Googlers were shocked to learn in March that South Korean consumer electronics giant Samsung was considering replacing Google with Microsoft’s Bing as the default search engine on its devices, reports The New York Times.

Google’s reaction to the threat from Samsung was “panic,” according to internal reports seen by the publication. According to estimates, the contract with Samsung put $3 billion in annual revenue at stake. This added pressure, because a similar contract with Apple for $20 billion is also due to be extended later this year.

Artificial intelligence competitors like the new Bing are fast becoming the most serious threat to Google’s search business in 25 years, and in response the company is rushing to build an entirely new search engine based on the technology. According to internal documents seen by the publication, the company is also modernizing the existing search system by adding artificial intelligence functions to it.

New features, called Magi, are created by designers, engineers and executives who work in so-called sprint rooms to tweak and test the latest versions. The new search engine will offer users a much more personalized experience than Google’s current search by trying to anticipate user needs.

Google has been concerned about AI competitors since OpenAI, a San Francisco-based startup that works with Microsoft, showed off a chatbot called ChatGPT in November. About two weeks later, Google created a task force within its search division to begin building artificial intelligence products, two people with knowledge of the effort said, but were not authorized to discuss it publicly.

The threat from Samsung is the first potential crack in Google’s seemingly impregnable search business, which was worth $162 billion last year. While it wasn’t clear whether Microsoft’s AI work was the main reason Samsung was considering a change after 12 years, Google suggests it was. The contract is under negotiation and Samsung could still stay with Google.

But the idea that Samsung, which makes hundreds of millions of smartphones running Google’s Android software each year, is even considering changing its search engine has shocked Google employees.

Google has been doing research in the field of artificial intelligence for many years. Its DeepMind lab in London is considered one of the best AI research centers in the world, and the company has pioneered AI projects such as self-driving cars and so-called large language models used to develop chatbots. In recent years, Google has used large language models to improve the quality of search results, but has refrained from fully implementing AI because it has a tendency to generate false and biased claims.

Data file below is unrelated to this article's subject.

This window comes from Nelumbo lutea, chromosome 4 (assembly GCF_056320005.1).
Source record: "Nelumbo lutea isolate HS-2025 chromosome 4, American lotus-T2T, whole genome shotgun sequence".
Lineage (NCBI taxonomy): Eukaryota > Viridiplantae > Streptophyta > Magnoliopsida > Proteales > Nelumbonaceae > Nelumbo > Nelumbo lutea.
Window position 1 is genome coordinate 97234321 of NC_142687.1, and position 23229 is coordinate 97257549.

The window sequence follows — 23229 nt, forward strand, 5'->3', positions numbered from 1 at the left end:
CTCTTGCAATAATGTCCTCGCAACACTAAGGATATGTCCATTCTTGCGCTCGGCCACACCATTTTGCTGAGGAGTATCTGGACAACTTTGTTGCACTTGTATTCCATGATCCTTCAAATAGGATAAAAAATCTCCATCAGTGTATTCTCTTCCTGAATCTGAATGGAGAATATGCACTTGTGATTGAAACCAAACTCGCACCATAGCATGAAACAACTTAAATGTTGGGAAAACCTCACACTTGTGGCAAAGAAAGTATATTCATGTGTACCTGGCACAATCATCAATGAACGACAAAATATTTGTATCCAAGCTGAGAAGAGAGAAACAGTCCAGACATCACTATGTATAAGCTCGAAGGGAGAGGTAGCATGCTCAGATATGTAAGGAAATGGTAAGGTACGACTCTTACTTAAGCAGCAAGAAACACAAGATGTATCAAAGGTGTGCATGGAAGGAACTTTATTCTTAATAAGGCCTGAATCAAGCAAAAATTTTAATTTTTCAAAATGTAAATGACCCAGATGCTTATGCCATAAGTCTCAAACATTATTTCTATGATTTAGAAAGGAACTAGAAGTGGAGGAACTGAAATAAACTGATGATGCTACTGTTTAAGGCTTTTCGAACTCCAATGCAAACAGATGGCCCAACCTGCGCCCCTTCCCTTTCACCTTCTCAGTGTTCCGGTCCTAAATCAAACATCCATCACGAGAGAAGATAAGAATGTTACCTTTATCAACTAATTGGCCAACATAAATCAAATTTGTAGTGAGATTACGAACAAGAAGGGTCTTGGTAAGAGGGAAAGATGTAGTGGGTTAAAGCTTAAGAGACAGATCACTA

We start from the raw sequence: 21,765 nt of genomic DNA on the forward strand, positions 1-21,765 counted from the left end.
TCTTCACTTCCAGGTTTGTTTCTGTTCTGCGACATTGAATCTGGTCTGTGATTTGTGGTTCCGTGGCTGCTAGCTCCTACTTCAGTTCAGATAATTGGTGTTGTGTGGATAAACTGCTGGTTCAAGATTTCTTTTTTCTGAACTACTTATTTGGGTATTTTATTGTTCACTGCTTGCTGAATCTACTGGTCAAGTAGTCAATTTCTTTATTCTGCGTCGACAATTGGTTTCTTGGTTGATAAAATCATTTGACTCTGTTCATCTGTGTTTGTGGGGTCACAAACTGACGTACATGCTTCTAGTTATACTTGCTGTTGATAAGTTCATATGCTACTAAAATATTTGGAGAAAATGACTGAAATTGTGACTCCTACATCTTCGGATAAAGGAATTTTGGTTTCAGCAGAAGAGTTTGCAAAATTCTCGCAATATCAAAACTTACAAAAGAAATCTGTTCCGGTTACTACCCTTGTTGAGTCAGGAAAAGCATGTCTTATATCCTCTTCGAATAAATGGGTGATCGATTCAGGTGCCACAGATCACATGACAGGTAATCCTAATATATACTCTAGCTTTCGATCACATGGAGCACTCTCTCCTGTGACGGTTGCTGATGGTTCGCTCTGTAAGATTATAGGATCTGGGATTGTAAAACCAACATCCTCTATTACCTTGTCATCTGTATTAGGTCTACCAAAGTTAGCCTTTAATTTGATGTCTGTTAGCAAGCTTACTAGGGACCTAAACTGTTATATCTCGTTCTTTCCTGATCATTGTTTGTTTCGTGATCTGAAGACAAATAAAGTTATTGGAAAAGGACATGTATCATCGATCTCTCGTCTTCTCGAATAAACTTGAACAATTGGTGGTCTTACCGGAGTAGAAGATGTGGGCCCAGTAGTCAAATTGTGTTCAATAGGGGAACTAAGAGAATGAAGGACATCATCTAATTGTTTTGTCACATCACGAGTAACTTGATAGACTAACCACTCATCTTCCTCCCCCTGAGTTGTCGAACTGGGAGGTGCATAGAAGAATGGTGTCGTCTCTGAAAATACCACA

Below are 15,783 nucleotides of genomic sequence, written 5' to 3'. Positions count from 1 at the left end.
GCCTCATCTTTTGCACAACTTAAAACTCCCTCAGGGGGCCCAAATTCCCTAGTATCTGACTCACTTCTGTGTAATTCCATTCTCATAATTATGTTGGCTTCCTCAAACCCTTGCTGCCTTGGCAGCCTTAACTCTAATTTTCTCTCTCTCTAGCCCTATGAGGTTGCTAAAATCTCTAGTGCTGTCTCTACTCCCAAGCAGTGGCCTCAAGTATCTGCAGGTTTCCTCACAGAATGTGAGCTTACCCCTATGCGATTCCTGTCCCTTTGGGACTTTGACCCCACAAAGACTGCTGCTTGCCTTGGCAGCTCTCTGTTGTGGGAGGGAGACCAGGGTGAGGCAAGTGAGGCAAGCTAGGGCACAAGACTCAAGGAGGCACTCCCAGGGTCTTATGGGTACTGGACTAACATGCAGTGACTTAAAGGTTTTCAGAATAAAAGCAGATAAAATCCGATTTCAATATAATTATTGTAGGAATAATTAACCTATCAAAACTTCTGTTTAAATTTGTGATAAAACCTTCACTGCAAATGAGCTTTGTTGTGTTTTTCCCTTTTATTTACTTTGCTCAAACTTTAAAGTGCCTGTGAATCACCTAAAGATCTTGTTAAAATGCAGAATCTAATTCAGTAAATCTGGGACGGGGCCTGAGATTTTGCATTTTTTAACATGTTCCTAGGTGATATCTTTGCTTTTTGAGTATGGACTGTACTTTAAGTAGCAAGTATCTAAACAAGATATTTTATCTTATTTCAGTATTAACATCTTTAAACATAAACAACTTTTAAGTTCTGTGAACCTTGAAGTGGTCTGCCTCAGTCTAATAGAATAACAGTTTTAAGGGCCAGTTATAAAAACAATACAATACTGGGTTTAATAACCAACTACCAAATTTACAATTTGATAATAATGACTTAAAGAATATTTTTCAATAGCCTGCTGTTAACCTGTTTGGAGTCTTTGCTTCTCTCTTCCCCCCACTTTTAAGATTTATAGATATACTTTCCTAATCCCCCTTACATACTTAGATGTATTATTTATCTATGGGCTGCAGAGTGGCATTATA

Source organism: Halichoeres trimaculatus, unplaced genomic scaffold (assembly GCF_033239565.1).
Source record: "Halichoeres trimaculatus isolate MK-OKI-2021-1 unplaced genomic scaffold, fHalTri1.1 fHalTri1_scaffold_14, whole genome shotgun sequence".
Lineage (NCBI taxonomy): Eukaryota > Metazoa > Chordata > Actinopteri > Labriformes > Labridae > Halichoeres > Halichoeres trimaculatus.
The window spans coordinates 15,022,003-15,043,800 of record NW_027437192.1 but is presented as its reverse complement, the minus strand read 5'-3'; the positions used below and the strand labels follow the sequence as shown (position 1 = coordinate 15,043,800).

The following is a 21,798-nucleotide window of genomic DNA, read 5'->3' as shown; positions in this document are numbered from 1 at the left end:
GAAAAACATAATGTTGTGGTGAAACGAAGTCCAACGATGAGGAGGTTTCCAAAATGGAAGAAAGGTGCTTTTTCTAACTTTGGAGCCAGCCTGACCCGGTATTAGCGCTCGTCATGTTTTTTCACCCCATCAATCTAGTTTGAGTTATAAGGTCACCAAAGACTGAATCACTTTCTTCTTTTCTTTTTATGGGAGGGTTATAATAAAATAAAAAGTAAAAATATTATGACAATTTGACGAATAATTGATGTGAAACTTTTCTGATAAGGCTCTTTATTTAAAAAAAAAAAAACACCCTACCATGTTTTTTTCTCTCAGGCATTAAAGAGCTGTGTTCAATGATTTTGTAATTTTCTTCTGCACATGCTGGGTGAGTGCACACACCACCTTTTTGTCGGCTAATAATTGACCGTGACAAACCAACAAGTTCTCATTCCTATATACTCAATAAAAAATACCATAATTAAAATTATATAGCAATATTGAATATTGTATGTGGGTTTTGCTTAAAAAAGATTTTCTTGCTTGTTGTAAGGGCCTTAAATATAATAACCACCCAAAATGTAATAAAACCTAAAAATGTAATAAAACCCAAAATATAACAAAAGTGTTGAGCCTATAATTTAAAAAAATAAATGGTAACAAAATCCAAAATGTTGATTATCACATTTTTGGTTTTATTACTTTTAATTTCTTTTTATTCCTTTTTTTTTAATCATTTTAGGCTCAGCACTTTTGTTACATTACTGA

The priority now is to gain control of the next breakthrough technology in the industry. Because of this, last month Google departed from its own principles and released the Bard chatbot, which received mixed reviews.

Plans for the new search engine, which show Google’s ambitions to reimagine the search experience, are still in the early stages, and there is no clear timeline for when the company will release the new search technology.

The system will learn what users want to know based on what they are searching for once they start using it. And will offer lists of pre-selected products to buy, useful information and other data. It will also be more dialogic, like a chat with a specialist.

But long before the search engine is rebuilt, Project Magi will add features to the existing search engine, according to internal documents. More than 160 Google employees are working on it, according to a person familiar with the matter.

Magi will keep ads in the mix of search results. Search queries that could lead to a financial transaction, such as buying shoes or booking flights, will still have ads on the results pages.

This is important for Google because search advertising is the main way of making money. The Bard chatbot is currently ad-free, and there are expectations in the tech industry that AI responses to search engine queries could make ads less relevant to users.

Scheduled search additions can also answer software coding questions and write code based on a user request. According to the document, Google can serve ads under these answers as well.

Last week, Google invited some employees to test Ma’s featuresgi and asked them to ask the search engine additional questions to assess its conversational ability. Google is expected to release the tools to the public next month and add more features in the fall.

The company plans to initially release these features to a maximum of one million people. By the end of the year, this number should gradually increase to 30 million. Features will be available exclusively in the United States.

Google is also considering allowing people to use Google Earth’s artificial intelligence mapping technology and search for music by talking to a chatbot, a Google executive wrote in the document.

Other ideas are at various stages of development. The tool, called GIFI, will use AI to generate images in Google Image search results. Another tool, Tivoli Tutor, will teach users a new language through open text dialogues with artificial intelligence.

Another product, Searchalong, will allow users to ask questions of a chatbot while surfing the web in Google Chrome. For example, people can ask a chatbot about activity near an Airbnb rental, and the AI will scan the page and the rest of the web for an answer.